US Migration Rivers and Lakes

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United States  >  Migration  >  Rivers and Lakes

In the East, some American settlers moved to their new home on rafts, riverboats, or by boat on the Great Lakes. The rapid spread of shallow-draft steamboats after 1811 on most of the rivers on the map below had a significant impact on American transportion until railroads or automobiles became a safer, faster alternative in the local area.[1]

Eastern U.S. Rivers

  • St. Lawrence River
    Rivers and Lakes.png
  • Mississippi River
  • Ohio River
  • Connecticut River
  • Hudson River
  • Mohawk River
  • Delaware River
  • Susquehanna River
  • Potomac River
  • Tennessee River
  • Savannah River
  • Chattachoochee-Apalachicola
  • Coosa-Alabama-Mobile Rivers
  • Maumee River
  • Wabash River
  • Illinois River
  • Red River of the North

Significant Lakes

  • Lake Champlain
  • Lake Ontario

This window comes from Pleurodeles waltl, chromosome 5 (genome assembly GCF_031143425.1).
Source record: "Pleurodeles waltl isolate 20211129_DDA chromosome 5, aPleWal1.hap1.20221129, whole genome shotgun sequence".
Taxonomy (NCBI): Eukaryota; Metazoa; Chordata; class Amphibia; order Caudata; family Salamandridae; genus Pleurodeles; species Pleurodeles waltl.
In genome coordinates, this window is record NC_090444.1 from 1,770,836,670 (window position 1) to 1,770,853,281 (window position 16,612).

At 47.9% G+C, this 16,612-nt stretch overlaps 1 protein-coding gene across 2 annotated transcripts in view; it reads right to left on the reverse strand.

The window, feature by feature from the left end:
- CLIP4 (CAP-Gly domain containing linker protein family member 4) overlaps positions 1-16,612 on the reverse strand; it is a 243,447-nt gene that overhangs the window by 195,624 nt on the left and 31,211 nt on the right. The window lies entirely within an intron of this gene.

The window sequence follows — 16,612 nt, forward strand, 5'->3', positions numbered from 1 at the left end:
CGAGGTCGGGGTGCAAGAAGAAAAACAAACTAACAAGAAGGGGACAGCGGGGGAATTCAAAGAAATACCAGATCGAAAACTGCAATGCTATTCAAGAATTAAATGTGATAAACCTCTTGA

• Lake Erie
  • Lake Huron
  • Lake Michigan
  • Lake Superior

Western U.S. Rivers

Farther west (of the Mississippi River) migrants had to follow trails near rivers in order to water their livestock. For example, the Oregon trail followed the Missouri, North Platte, Sweetwater, Snake and Columbia rivers.

  • Missouri River
  • North Platte River
  • Sweetwater River
  • Snake River
  • Columbia River
  • Arkansas River
  • Red River
  • Sabine River
  • Colorado River (Texas)
  • Rio Grande
  • Colorado River
  • Gila River
  • Green River
  • Sacramento River
  • San Joaquin River
  • Yukon River in Alaska

External Links

Sources

  1. Wikipedia contributors, "Steamboat" in Wikipedia, The Free Encyclopedia at http://en.wikipedia.org/wiki/Steamboat (accessed August 4, 2010).